On the bus


It isn’t easy going cold turkey.

For months on end I made a practice of not writing. It became a habit. Now, all of a sudden, I have to stop not writing? Every day? Not only that, I have to stop not thinking. Stop not observing. Stop not daydreaming and not making connections.

It’s a lot to ask for. Especially while I’m sitting on a bumpy bus rattling down a headlight-lit highway from New Hampshire to Boston. The movie “Eddie the Eagle” is being shown on the six overhead screens scattered around the bus and I can’t help getting absorbed by the story. I can’t resist a good going-from-zero-to-hero montage. Besides, it’s so much easier to watch Edie achieve his dream than for me to write a sentence.

So instead, on the bus, while I watch, I’m thinking about things I could tell you.

For instance, I’m thinking about the poet I saw walking down the street in Hanover; the one wearing a t-shirt that said “Neruda.” That guy, he knows who he is.

And I’m thinking about the college student who raced up the sidewalk on her bicycle so fast I thought she might smack into the building behind me, but instead she swooped like a swallow right up to the brick wall, and then, with the most elegant and practiced grace, she dismounted, looped her bike lock around the front tire, and slipped through the building’s door, all in one motion.

And I’m thinking about the Mini Cooper that drove past as I waited for the bus, a skeleton sitting in the front passenger seat, its skull angled so it could look out the open window, its eyeless eye holes watching me.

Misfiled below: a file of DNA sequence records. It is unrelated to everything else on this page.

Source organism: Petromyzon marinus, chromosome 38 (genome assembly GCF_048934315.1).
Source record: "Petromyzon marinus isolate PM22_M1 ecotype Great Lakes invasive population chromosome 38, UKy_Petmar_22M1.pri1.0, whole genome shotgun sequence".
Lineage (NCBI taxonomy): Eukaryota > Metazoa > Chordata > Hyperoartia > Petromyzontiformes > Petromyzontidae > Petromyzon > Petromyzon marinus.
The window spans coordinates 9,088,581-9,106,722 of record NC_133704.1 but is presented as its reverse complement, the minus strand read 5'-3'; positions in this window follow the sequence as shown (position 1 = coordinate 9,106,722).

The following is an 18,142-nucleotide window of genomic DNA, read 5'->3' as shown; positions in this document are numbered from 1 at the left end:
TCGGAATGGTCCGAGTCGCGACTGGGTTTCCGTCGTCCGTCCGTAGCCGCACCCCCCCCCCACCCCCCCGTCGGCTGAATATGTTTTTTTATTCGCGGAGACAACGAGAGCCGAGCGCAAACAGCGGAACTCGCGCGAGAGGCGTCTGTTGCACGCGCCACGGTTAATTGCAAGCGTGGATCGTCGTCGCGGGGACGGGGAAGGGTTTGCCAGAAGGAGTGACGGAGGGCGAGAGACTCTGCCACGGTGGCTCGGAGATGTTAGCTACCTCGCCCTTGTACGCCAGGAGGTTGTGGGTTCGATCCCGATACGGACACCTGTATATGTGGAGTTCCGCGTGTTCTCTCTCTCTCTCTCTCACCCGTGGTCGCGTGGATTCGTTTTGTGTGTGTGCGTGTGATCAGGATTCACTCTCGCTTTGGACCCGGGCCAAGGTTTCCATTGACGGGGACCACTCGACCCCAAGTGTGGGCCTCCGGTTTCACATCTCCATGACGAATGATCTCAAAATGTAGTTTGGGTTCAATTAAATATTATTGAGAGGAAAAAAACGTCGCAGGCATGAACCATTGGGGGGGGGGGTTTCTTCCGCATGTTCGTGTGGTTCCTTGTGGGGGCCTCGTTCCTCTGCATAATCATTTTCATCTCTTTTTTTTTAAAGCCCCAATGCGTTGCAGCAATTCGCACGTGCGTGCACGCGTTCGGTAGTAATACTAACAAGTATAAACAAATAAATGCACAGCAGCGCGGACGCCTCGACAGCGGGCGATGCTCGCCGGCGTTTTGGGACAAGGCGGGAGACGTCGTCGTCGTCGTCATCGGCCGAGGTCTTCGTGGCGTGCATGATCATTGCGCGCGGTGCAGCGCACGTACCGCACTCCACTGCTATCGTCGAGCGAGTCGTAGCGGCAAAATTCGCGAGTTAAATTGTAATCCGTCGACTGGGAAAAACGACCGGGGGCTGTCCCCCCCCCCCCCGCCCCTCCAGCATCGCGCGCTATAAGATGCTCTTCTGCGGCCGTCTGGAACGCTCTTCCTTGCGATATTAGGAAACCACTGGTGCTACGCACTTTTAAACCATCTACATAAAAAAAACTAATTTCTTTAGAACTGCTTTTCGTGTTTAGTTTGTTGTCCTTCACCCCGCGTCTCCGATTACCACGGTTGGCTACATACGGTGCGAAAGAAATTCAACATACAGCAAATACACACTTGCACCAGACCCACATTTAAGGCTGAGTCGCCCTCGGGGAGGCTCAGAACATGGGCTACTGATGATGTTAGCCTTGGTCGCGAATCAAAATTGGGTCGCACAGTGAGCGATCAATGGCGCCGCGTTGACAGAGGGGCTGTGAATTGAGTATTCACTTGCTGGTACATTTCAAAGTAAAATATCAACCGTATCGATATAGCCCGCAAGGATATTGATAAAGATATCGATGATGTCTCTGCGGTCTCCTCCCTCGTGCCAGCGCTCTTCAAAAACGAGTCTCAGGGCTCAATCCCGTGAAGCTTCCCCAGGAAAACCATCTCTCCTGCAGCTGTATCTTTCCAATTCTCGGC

And I’m thinking that Lin-Manuel Miranda is a cruel genius and today, as usual, I have one of his “Hamilton” songs stuck in my head.

And I’m thinking that I learned today that the word “rowen” means the second crop of hay in a season. And that it also means aftermath.

And I’m thinking about the milkweed pod I saw in the hay field earlier this week. A slow motion explosion of fluff in the shape of a heart. The aftermath of an invisible process of light, temperature, and time. Something a writer could conjure for you in a slow burst of words, if only she could think of the right ones.

Area Woman Has Cold Hands

This was now

Teen Demolishes Mother in Battle of Musical Earworms

In a entirely expected triumph, clever Teen (16) overcame predictable Mom (50) in a battle of the earworms early this morning. Mom came out strong in the first hours of the morning with the Carpenters’ “Close to You,” but she was easily bested by Teen’s “You’ll be Back,” from Broadway’s “Hamilton.” In a final effort to take control of the field, Mom countered with “That 60s Russian La La La” song, but it was too little too late. A rematch is scheduled for this afternoon at school pickup.

Couple Mourns Faithful, Old Friend

“We bought that washing machine the year before H was born,” the couple lamented. “We thought we’d always have it.” Perhaps precipitated by a recent basement clean out and reorganization that included moving a table that the machine leaned against, the 17-year-old Frigidaire Gallery front loader clanked loudly and then spun its last spun two weeks ago. Emergency personal were dispatched, and the machine was pronounced too expensive to fix a short while later. In related news, the couple is happy to announce the adoption of a new machine at this weekend’s Presidents’ Day Appliance Adoption Event.